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Canon discussion / Essays

Hogwarts Ghosts


Hogwarts Ghosts


In Muggle vernacular, we’re talking about ghosts; more specifically, the ghosts living at Hogwarts. But enlightened Muggles like ourselves know better, since there are some “ghosts” who aren’t ghosts after all. Peeves the Poltergeist is one: to quote Nearly-Headless Nick: “he’s not really even a ghost” (PS7). There are two connected terms in the HP Lexicon: poltergeists (like Peeves) and ghouls (such as the Weasleys have in their attic).

If I were going to stick to sound (common-sense) linguistics, I’d just grant “ghost” two semantic domains (the first as a general term for the whole lot, the second as a specific designation for one of at least three kinds of ghosts). But “resident non-embodied persons” (RENEPs) has a pithiness to it that makes a word like “ghost” sound boring. Of course that raises the question of whether the portaits also evince non-embodied personalities, so just to keep things clear, I’ll ammend that to resident non-embodied persons, excepting portraits, or RENEPEP’s. Which is a very satisfying term indeed. It’s not only politically correct; it’s peppy.


In we read that “about twenty ghosts had just streamed through the back wall,” so there are quite a few more Hogwarts ghosts than we’ve had the pleasure of meeting.

The ghosts representing each of the four houses are Nearly-Headless Nick (Gryffindor), the Fat Friar (Hufflepuff), the Grey Lady (Ravenclaw), and The Bloody Baron (Slytherin). We’ve seen least of the Grey Lady. In various interviews (including 60 Minutes), JKR has assured us that the Grey Lady showed up in PS, only we weren’t told her name. [She passes Harry in the corridor in PS12. – ed.] The other three (particularly Nearly-Headless Nick) are introduced in PS7 and put in regular appearances thereafter. The Fat Friar comes across as sweet and dumb (he’s the one for forgiving Peeves at the beginning of PS), and hence as a caricature of Hufflepuff students. Why the Bloody Baron is bloody, nobody wants to know, but he also fits the Slytherin image of violent menace.

Nearly-Headless Nick doesn’t embody the Hogwarts bravery as obviously as the Fat Friar and the Bloody Baron, although he is generous about helping Harry escape Filch in CS8. As for his personal history, he was not quite beheaded either 350+ or 499 years before Harry enrolled at Hogwarts. He is particularly prominent in CS, where he invites Harry, Ron and Hermione to his 500th deathday party and is later petrified by the basilisk. He would have died at the sight, if he hadn’t already been dead.

We know three other RENEPEP’s who are not connected to any particular house:

Moaning Myrtle is pimple-afflicted and a victim of the basilisk’s first frisk through Hogwarts. She shows up in CS, where we learn her story, and again in GF, where she visits Harry in the prefects’ bathroom and shows evidence of a marked interest in naked prefects.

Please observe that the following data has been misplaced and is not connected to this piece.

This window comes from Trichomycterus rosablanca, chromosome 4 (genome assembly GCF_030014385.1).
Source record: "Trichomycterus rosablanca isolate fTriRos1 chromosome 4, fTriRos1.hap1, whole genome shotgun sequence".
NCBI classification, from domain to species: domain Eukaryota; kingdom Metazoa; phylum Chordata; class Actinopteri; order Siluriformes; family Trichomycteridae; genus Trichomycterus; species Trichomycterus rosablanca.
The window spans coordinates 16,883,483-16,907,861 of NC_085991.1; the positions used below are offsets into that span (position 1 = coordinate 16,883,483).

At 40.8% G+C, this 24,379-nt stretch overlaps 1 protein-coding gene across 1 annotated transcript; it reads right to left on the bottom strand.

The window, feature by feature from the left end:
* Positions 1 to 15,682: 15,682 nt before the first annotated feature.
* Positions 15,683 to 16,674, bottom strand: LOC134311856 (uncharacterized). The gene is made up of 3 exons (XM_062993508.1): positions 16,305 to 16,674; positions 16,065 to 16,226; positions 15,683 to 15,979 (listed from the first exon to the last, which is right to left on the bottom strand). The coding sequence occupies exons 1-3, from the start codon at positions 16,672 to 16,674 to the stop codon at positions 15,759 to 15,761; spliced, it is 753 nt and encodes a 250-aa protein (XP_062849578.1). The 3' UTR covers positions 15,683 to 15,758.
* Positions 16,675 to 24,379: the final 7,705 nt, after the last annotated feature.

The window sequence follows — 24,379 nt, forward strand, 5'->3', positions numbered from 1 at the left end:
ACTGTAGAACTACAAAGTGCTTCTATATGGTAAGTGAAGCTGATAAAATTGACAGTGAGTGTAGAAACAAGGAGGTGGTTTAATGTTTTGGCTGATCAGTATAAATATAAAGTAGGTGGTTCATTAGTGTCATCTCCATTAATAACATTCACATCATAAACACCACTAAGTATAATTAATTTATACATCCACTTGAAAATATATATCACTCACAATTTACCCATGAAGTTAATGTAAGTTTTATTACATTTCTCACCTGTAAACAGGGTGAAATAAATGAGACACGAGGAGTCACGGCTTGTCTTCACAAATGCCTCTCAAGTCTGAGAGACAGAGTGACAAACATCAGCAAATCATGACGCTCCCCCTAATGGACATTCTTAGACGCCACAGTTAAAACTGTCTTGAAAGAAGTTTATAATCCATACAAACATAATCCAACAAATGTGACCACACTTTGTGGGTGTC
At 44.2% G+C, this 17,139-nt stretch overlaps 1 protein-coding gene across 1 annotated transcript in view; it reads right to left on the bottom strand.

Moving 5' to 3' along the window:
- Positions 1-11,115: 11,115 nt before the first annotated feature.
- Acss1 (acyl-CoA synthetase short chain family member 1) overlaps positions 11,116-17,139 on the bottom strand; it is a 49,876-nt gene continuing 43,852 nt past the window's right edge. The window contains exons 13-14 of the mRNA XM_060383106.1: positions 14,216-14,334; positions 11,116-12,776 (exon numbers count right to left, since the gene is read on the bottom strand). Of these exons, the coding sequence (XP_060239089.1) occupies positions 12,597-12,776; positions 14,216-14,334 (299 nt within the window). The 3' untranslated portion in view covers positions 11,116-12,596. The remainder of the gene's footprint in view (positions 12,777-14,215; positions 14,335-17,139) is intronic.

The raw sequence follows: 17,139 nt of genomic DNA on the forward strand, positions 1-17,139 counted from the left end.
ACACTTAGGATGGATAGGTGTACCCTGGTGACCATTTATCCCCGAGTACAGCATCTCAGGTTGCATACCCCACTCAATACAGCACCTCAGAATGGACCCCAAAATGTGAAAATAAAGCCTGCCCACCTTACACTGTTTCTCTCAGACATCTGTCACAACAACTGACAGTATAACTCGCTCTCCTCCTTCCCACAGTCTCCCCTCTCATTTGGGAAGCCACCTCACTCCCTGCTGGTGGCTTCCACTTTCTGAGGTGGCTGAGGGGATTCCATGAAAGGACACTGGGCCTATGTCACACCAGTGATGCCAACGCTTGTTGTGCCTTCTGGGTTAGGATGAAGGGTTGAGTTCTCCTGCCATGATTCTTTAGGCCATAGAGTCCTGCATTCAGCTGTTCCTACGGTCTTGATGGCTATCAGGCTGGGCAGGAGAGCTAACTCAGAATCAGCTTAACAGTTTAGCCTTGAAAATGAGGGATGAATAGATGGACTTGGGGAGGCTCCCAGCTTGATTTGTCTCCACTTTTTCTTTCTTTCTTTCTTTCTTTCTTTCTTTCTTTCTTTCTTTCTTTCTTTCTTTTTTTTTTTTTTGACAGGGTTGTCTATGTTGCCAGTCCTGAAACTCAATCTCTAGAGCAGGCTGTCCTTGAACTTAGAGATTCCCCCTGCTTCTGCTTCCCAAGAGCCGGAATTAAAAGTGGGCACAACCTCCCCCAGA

Prof. Binns of the Hogwarts history department is the only teaching ghost (although one can question whether his students are actually taught anything by him). He’s certainly the only soporific ghost. Despite his own lack of tangibility, Binns also is a stickler for good, hard facts: he soundly denies the old stories about the Chamber of Secrets for lack of solid proof. One curiosity about Binns: JKR has said that ghosts are unhappy people, and most of them appear to have suffered violent deaths. All but Binns: he just died one night and went right on teaching the next day, sans body. Could the violence here be that he bored himself to death?

Peeves, as already pointed out, isn’t a proper ghost but a poltergeist. The word means “mischievous spirit”, which is Peeves to a T. The only person in the castle who makes any real impression on him is the Bloody Baron. As opposed to the other ghosts, he comes in technicolor, rather than the standard pearly-gray. He’s also funny—Peeves filling in the gaps in the singing armor’s Christmas carols is one of GF’s funnier moments. However, Peeves has a sub-human personality: he delights in any evil events in the castle (the petrifyings in CS, the terror caused by Sirius Black in PA) and yet he is not exactly evil. He’s just not human enough to require moral evaluation. Hence, my guess is that he isn’t a former human and probably belongs to an entirely different taxonomy as the proper ghosts.


In one of her interviews, JKR said we’ll learn why certain people become ghosts in future books. Does this mean the definitive answer will have some particular significance for the entire series?

There are a couple of ghost-related inconsistencies. For instance, why did Nearly-Headless Nick have his 500th Deathday party in CS8 after telling Harry he hasn’t eaten in nearly 400 years in PS7? (I think it’s just a minor inconsistency, but I’ve seen theories that range from believable to hallucinatory.) [This was an error in the early editions of PS that JKR has put on the list for correction in later editions. – ed.] Another one: If ghosts can’t eat or drink (PS7CS8), how did they administer the Mandrake Potion to Nearly-Headless Nick?




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